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Louise’s Story

“Last year we received the wonderful news that we were expecting identical twin girls.  After the initial shock subsided, we began preparing ourselves for life with two little ones.  We were told there were several serious risks with this kind of pregnancy, so over the following months we had regular scans and consultant appointments.  Our babies were growing well, so we tried to stay positive.

At our 28 week scan, we were told that they suspected our girls were suffering from TTTS – Twin to Twin Transfusion Syndrome.  We were referred to St Mary’s in Manchester to meet with a specialist the following week.  TTTS at this stage in a pregnancy is quite unusual – we had passed the high risk stages.  We prepared ourselves for the possibility that we would be meeting our beautiful babies much sooner than expected!

Two days later, at 29 weeks pregnant, I went into hospital to be monitored as I had felt limited movement.  That day we received the devastating news that we had lost one of our little girls.  As a result, they were concerned that our surviving twin may have suffered severe brain damage.  Five weeks later we met with a specialist at the Royal Hallamshire Hospital in Sheffield for an MRI scan of our little one’s brain. The following day we received the incredible news that she appeared healthy, with no signs of serious damage.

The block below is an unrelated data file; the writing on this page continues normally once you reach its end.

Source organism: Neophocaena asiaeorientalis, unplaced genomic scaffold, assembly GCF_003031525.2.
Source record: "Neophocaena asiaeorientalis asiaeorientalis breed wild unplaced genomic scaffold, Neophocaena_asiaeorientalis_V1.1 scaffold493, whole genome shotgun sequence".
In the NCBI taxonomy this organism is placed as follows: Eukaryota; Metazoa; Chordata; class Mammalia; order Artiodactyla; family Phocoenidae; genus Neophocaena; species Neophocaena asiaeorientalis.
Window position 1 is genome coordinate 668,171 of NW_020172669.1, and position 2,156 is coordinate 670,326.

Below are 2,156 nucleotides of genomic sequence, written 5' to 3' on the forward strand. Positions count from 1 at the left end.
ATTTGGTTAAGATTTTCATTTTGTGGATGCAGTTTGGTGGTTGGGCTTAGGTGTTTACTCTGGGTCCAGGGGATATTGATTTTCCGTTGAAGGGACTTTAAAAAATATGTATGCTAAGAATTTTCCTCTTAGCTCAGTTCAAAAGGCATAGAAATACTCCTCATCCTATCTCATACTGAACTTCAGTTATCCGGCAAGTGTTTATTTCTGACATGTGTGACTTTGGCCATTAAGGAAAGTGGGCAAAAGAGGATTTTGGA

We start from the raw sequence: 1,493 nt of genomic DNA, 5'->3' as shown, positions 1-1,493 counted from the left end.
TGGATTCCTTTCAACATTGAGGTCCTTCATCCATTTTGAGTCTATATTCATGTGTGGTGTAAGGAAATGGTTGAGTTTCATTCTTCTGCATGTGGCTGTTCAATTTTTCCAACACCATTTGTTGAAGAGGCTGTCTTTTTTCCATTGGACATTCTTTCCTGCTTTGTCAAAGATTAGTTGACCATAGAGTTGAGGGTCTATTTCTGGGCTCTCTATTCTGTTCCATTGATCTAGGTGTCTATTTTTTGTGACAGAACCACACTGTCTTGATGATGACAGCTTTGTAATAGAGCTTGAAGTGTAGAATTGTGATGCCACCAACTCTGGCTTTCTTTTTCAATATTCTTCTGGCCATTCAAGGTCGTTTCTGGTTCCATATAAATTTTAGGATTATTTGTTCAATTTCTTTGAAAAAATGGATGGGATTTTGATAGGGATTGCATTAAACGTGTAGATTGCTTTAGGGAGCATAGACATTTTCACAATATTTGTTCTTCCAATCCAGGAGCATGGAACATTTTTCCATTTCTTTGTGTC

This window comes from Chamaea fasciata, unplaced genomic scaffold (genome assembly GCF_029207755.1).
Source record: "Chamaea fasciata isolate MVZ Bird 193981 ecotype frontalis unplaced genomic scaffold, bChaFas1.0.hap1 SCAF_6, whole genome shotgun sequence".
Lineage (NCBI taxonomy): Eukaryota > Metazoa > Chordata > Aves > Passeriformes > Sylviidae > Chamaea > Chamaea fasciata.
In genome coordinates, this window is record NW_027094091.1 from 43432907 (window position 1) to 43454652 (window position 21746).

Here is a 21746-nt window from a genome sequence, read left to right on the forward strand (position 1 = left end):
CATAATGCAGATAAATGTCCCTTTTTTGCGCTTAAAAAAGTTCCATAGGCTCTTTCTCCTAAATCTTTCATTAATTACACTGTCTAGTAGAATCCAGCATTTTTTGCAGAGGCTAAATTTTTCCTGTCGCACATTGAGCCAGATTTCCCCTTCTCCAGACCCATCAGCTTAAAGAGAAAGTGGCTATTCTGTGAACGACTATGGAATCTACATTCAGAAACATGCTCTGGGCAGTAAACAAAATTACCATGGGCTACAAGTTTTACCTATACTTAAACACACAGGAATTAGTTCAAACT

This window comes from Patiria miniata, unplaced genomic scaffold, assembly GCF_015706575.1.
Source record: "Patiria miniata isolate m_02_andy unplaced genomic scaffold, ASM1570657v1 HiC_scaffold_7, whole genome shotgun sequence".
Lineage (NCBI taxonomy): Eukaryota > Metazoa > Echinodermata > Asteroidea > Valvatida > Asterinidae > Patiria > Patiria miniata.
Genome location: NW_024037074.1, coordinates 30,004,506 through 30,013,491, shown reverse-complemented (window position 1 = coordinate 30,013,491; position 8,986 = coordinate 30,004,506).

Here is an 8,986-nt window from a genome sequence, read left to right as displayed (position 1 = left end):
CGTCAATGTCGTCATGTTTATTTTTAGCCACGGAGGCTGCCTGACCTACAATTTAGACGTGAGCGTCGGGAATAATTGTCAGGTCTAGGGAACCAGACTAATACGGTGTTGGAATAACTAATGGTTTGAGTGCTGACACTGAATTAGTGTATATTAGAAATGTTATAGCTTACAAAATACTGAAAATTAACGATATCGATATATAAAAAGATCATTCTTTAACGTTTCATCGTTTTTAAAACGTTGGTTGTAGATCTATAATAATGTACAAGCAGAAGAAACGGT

We planned to continue with the pregnancy until 36 weeks and had arranged an elective caesarean.  However, Evie and her sister Luna were delivered via emergency c-section at Macclesfield General Hospital 6 days earlier than we were expecting.  We have given Evie the middle name Luna, so that her sister will forever be a part of her life.

Throughout this entire experience the charity, Tamba has been a huge source of support.  Multiple pregnancies are becoming more and more common, but there has been limited research into them, including situations like ours.  Although TTTS was suspected shortly before Luna passed away, this has since been questioned.  Having carried Luna for a further 6 weeks, a post-mortem into her death would not return any answers as to what took her from us. We will sadly never know why we lost our daughter.  Evie will never know her sister.

Many of the areas being investigated by Tamba’s Big Research Appeal relate directly to experiences that we have had.  The outcomes of the research could help families like ours in the future and possibly even prevent others from having to experience the devastating loss that we have.”

 

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